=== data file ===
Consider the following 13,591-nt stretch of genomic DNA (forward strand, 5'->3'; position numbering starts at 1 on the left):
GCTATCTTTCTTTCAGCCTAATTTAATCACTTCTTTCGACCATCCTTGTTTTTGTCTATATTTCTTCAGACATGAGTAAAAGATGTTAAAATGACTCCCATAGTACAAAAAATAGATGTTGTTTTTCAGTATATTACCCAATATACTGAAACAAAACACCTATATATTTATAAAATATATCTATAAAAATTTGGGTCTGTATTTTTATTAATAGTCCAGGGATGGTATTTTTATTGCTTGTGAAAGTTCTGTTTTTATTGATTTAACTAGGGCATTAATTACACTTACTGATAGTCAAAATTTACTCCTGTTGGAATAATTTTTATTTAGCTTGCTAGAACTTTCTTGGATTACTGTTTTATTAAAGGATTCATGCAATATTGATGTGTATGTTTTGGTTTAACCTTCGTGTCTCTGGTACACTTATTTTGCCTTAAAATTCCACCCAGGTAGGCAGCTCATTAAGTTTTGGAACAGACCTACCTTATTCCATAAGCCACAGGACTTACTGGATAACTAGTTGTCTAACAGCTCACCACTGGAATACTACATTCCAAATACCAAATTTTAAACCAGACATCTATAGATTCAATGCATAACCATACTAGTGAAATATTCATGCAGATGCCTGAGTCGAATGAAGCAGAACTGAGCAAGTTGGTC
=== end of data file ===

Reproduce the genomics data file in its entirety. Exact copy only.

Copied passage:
Consider the following 13,591-nt stretch of genomic DNA (forward strand, 5'->3'; position numbering starts at 1 on the left):
GCTATCTTTCTTTCAGCCTAATTTAATCACTTCTTTCGACCATCCTTGTTTTTGTCTATATTTCTTCAGACATGAGTAAAAGATGTTAAAATGACTCCCATAGTACAAAAAATAGATGTTGTTTTTCAGTATATTACCCAATATACTGAAACAAAACACCTATATATTTATAAAATATATCTATAAAAATTTGGGTCTGTATTTTTATTAATAGTCCAGGGATGGTATTTTTATTGCTTGTGAAAGTTCTGTTTTTATTGATTTAACTAGGGCATTAATTACACTTACTGATAGTCAAAATTTACTCCTGTTGGAATAATTTTTATTTAGCTTGCTAGAACTTTCTTGGATTACTGTTTTATTAAAGGATTCATGCAATATTGATGTGTATGTTTTGGTTTAACCTTCGTGTCTCTGGTACACTTATTTTGCCTTAAAATTCCACCCAGGTAGGCAGCTCATTAAGTTTTGGAACAGACCTACCTTATTCCATAAGCCACAGGACTTACTGGATAACTAGTTGTCTAACAGCTCACCACTGGAATACTACATTCCAAATACCAAATTTTAAACCAGACATCTATAGATTCAATGCATAACCATACTAGTGAAATATTCATGCAGATGCCTGAGTCGAATGAAGCAGAACTGAGCAAGTTGGTC